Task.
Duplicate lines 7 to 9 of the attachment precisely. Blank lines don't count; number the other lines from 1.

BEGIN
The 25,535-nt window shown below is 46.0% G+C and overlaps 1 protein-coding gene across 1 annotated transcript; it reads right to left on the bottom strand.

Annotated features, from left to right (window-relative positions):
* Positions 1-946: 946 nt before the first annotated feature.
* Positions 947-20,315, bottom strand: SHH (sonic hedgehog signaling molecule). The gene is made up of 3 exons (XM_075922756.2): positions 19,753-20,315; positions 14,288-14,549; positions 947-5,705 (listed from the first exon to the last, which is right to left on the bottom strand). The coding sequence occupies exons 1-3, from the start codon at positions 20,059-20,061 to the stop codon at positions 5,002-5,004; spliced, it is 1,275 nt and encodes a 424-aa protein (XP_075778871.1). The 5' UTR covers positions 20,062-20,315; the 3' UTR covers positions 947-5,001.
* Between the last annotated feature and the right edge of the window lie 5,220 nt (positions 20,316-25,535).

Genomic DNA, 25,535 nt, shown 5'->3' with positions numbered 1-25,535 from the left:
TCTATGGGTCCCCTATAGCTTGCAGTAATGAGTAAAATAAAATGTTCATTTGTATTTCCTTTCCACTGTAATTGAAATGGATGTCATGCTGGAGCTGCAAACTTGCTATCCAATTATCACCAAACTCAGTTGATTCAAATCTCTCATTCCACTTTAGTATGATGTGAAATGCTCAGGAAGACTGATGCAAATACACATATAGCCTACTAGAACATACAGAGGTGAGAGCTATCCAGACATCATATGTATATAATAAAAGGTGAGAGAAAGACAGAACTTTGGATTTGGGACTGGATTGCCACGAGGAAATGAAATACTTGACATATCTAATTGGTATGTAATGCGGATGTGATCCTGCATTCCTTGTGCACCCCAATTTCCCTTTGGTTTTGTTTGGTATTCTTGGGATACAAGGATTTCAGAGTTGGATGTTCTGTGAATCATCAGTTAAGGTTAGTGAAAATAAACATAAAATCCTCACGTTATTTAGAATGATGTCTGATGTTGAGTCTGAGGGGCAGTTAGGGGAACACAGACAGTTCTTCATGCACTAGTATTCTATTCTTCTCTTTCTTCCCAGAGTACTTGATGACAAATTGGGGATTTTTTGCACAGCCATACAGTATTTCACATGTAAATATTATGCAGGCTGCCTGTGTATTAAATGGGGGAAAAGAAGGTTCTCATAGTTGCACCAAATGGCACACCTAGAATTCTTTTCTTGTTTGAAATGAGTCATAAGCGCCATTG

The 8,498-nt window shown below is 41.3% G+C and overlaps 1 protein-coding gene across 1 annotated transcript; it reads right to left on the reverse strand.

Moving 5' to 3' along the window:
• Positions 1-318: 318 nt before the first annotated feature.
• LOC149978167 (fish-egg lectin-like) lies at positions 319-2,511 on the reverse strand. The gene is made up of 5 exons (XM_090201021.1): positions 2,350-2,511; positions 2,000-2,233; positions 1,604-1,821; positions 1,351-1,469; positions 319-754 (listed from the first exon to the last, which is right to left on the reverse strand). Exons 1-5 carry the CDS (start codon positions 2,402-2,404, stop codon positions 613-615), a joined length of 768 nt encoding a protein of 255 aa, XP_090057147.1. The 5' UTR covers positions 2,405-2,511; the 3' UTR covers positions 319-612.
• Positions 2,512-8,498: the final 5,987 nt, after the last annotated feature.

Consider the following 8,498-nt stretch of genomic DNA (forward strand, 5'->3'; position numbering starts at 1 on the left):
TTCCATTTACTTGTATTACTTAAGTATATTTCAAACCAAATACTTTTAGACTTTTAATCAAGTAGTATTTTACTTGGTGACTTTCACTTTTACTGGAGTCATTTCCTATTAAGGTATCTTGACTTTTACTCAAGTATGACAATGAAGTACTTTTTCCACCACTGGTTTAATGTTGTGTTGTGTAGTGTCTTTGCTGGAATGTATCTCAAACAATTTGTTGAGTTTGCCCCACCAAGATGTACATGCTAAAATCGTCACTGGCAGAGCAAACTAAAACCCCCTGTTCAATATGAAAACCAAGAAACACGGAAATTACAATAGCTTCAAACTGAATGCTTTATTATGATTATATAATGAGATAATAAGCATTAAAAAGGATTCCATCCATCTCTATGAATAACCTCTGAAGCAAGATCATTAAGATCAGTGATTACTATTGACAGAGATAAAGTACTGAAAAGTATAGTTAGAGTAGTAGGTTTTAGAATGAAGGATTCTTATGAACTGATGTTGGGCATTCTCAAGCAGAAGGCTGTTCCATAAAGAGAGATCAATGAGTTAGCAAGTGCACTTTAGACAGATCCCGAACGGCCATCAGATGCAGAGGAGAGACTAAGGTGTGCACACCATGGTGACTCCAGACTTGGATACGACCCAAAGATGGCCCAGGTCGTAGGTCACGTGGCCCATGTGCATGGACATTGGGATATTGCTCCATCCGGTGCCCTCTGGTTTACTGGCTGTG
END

TCTATGGGTCCCCTATAGCTTGCAGTAATGAGTAAAATAAAATGTTCATTTGTATTTCCTTTCCACTGTAATTGAAATGGATGTCATGCTGGAGCTGCAAACTTGCTATCCAATTATCACCAAACTCAGTTGATTCAAATCTCTCATTCCACTTTAGTATGATGTGAAATGCTCAGGAAGACTGATGCAAATACACATATAGCCTACTAGAACATACAGAGGTGAGAGCTATCCAGACATCATATGTATATAATAAAAGGTGAGAGAAAGACAGAACTTTGGATTTGGGACTGGATTGCCACGAGGAAATGAAATACTTGACATATCTAATTGGTATGTAATGCGGATGTGATCCTGCATTCCTTGTGCACCCCAATTTCCCTTTGGTTTTGTTTGGTATTCTTGGGATACAAGGATTTCAGAGTTGGATGTTCTGTGAATCATCAGTTAAGGTTAGTGAAAATAAACATAAAATCCTCACGTTATTTAGAATGATGTCTGATGTTGAGTCTGAGGGGCAGTTAGGGGAACACAGACAGTTCTTCATGCACTAGTATTCTATTCTTCTCTTTCTTCCCAGAGTACTTGATGACAAATTGGGGATTTTTTGCACAGCCATACAGTATTTCACATGTAAATATTATGCAGGCTGCCTGTGTATTAAATGGGGGAAAAGAAGGTTCTCATAGTTGCACCAAATGGCACACCTAGAATTCTTTTCTTGTTTGAAATGAGTCATAAGCGCCATTG

The 8,498-nt window shown below is 41.3% G+C and overlaps 1 protein-coding gene across 1 annotated transcript; it reads right to left on the reverse strand.

Moving 5' to 3' along the window: